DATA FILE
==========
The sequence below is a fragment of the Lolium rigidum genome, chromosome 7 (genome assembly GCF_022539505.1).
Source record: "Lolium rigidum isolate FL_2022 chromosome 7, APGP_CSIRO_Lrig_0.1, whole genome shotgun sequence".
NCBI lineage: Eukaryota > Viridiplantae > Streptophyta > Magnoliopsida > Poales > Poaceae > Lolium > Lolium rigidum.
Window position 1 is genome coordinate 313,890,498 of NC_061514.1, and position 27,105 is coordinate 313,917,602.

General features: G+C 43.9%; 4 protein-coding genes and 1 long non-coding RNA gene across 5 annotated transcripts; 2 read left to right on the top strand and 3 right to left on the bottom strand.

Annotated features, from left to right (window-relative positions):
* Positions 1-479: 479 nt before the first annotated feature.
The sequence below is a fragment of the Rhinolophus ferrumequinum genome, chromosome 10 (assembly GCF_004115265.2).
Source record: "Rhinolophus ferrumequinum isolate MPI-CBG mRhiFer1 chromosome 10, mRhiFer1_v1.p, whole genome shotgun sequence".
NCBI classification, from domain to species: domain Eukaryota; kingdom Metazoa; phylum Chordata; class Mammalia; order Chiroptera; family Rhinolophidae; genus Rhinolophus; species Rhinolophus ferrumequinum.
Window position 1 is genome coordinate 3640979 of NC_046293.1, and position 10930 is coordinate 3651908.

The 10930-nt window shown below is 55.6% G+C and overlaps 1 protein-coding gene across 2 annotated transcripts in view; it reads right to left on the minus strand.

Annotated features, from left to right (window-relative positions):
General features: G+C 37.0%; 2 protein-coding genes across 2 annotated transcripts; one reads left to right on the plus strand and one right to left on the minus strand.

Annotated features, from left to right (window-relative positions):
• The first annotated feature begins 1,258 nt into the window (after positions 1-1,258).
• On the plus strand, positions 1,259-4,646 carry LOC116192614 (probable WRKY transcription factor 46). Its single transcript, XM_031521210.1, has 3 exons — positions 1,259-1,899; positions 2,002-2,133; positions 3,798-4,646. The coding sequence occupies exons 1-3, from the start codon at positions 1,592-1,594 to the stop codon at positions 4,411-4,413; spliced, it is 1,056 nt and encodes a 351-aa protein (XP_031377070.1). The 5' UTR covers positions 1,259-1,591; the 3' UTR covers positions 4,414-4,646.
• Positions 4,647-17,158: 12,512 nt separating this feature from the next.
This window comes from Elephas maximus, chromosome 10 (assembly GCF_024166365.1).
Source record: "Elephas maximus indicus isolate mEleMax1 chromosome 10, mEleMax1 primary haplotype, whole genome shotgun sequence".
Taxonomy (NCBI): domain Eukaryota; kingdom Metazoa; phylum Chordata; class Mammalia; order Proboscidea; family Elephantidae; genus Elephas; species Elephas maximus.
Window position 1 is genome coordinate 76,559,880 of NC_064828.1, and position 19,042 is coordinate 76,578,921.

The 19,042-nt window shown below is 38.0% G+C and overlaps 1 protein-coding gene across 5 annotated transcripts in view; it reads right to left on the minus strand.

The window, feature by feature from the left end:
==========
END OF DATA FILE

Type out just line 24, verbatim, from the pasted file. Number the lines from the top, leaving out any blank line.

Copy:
The window, feature by feature from the left end: